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I'm having trouble trying to wrap this command inside the other command.

# Target Command:
/bin/df / | awk END' { gsub(/\%/, ""); print $5} '

# What I want:
/bin/sh -c " [command above goes here]"

I'm running into a problem with the awk and all the quotes... I've tried:

bin/sh -c "/bin/df / | awk END' { gsub(/\%/, "'"''"'"); print $5} '"

But the problem is that awk doesn't seem to print only column $5 in this instance. How can I fix the above command awk command to print only column 5 (of the last line)?

PS: what I'm trying to do is to get the percentage of disk used (excluding the % sign). Since I'm calling it from a program that doesn't support pipes in an easy way, I'm using sh -c.

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Why are you doing it through sh -c? –  that other guy Aug 12 '14 at 22:38
@thatotherguy if you want to execute the pipe from a program (which is not a shell) you need to hand it to a shell which can do pipes. this is typically done with sh -c. –  eckes Aug 12 '14 at 22:44

3 Answers 3

up vote 3 down vote accepted

You can use:

/bin/sh -c "/bin/df | awk 'END{gsub(/%/, \"\", \$5); print \$5}'"

$ also needs to be escaped.

As per @Ed's comment below if $5 is not available in END block in some versions of awk then use:

/bin/sh -c "/bin/df | awk '{p=\$5} END{sub(/%/, \"\", p); print p}'"
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ah, thx very much!! this worked. :D –  Unglued Aug 12 '14 at 22:38
You're welcome, glad it worked out. –  anubhava Aug 12 '14 at 22:44
$0 and the fields $5 etc. will only be populated in the END section with some awks, it's not POSIX. You need to save and use a variable if you want it to be portable. –  Ed Morton Aug 12 '14 at 23:58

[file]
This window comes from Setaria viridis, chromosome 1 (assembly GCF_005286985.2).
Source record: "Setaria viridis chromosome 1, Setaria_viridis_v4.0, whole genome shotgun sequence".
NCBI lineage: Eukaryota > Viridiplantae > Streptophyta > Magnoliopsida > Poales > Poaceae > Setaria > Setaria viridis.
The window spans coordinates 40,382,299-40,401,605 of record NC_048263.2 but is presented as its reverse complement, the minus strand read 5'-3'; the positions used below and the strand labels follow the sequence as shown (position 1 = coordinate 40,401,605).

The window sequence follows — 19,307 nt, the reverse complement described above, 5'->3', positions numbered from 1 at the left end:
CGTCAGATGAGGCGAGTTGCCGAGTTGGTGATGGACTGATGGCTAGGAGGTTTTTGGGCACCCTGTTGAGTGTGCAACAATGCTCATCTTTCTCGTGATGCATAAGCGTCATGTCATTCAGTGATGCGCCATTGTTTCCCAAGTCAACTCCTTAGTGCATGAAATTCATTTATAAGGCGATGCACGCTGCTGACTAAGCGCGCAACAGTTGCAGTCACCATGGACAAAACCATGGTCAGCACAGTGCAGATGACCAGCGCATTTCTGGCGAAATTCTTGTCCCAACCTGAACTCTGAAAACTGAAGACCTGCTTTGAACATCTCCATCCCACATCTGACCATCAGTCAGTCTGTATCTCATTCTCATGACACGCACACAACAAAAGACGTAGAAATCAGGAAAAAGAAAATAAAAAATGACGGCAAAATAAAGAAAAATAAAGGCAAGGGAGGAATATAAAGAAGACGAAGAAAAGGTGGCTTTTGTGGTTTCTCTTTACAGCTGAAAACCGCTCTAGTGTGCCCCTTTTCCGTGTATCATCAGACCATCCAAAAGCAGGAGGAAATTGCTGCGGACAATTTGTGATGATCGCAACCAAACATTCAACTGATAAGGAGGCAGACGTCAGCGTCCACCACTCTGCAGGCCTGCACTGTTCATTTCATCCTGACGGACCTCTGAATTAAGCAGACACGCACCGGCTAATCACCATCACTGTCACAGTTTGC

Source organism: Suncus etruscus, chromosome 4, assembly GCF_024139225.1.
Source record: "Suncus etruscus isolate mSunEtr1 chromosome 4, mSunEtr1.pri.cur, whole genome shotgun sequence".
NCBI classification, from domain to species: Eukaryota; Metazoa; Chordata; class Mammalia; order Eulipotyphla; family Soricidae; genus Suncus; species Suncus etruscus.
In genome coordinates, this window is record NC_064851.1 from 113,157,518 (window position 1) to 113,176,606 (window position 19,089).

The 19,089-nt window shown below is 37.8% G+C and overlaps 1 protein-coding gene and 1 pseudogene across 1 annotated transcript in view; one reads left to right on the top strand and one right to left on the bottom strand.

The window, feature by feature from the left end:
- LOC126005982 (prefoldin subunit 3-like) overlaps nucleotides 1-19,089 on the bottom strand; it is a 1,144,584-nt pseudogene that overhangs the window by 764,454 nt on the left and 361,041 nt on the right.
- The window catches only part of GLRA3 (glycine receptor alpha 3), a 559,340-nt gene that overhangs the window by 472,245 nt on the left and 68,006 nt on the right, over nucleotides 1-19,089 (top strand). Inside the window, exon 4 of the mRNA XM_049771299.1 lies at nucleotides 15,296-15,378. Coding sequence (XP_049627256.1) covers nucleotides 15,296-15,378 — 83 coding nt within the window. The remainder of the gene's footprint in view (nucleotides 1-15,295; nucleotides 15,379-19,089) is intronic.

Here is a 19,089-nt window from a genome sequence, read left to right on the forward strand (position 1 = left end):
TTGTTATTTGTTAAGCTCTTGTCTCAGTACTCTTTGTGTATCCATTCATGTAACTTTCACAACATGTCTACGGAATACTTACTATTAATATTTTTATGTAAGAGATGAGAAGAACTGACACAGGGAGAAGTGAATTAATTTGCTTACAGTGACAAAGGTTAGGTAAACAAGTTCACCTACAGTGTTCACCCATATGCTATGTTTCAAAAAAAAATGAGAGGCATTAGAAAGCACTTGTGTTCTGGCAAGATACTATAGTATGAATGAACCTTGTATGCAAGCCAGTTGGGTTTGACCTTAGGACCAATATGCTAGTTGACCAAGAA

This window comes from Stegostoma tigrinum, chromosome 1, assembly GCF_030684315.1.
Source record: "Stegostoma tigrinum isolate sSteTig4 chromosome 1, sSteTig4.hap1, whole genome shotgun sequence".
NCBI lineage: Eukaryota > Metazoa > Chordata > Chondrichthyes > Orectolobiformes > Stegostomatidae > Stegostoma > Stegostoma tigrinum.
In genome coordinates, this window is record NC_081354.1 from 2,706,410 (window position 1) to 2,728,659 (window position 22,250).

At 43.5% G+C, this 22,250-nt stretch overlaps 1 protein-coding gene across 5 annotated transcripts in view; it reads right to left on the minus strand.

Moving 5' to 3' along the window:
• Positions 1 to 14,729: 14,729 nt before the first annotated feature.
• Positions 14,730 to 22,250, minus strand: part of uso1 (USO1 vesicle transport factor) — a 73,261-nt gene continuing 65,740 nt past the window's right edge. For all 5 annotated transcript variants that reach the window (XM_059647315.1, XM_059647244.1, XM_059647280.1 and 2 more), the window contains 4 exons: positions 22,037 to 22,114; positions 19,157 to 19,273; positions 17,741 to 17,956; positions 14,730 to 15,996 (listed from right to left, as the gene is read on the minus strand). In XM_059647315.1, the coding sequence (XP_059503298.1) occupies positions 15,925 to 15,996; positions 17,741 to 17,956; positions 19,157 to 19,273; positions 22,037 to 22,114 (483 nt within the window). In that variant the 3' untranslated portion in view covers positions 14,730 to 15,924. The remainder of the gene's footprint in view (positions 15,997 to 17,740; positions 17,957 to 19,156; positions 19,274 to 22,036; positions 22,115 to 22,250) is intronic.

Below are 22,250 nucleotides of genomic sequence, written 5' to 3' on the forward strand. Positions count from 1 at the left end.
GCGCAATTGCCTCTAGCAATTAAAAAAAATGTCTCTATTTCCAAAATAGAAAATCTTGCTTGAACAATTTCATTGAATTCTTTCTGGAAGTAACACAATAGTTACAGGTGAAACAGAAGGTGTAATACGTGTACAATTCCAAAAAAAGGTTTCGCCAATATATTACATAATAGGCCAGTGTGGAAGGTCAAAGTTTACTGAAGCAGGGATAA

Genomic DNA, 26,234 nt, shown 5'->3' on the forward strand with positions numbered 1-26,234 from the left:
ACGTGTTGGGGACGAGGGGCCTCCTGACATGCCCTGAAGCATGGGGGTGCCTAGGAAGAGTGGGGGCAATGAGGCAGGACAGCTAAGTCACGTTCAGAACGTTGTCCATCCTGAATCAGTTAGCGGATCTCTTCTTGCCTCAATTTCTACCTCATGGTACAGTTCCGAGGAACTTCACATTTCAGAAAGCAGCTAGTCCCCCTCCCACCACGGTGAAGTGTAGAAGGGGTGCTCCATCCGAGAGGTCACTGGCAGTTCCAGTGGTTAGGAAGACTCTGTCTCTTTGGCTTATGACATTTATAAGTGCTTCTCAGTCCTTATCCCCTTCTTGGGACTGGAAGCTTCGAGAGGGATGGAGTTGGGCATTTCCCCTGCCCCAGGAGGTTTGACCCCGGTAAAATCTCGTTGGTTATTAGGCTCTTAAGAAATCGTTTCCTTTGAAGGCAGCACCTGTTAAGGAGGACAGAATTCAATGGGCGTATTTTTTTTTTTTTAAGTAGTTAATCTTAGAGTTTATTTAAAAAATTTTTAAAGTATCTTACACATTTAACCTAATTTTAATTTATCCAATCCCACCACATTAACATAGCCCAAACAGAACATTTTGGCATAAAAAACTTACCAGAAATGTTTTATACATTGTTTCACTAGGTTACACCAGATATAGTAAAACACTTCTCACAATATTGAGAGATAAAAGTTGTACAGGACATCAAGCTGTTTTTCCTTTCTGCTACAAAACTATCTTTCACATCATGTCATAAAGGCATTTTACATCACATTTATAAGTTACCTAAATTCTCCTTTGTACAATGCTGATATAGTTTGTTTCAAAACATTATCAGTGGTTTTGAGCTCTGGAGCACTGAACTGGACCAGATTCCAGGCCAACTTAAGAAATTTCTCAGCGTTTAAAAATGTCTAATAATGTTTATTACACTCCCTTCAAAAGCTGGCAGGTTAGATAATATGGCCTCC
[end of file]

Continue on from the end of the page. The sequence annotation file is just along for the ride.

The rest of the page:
@EdMorton: Thanks for pointing it out. I updated it accordingly. –  anubhava Aug 13 '14 at 6:30

You need to escape the " and the $:

/bin/sh -c "/bin/df / | awk END' { gsub(/\%/, \"\"); print \$5} '"

The reason why you did not need to escape the $ in your original line is: because it was guarded by ''. But when you quote the ticks (with the double quotes) they lose that protective property. The " need to be escaped because they would terminate your outermost double quotes too early.

But it is most likely easier to put everything into a shell script and start this. This also allows you some more lines like setting up the PATH and IFS and maybe doing platform specific searching of (g)awk and so on.

BTW: and I would add -x nfs (Linux) or -t nonfs,nullfs (BSD) if possible. Monitoring scripts are known to kill a system if started repeatingly (while the NFS server is unabaulable). Of course this asumes, you dont want to monitor NFS.

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You can let bash do the heavy lifting with exported functions:

myfunc() {
  /bin/df / | awk 'END { gsub(/\%/, ""); print $5} '
export -f myfunc

bash -c "myfunc"

This way, you don't have to mess around with unreadable escaping.

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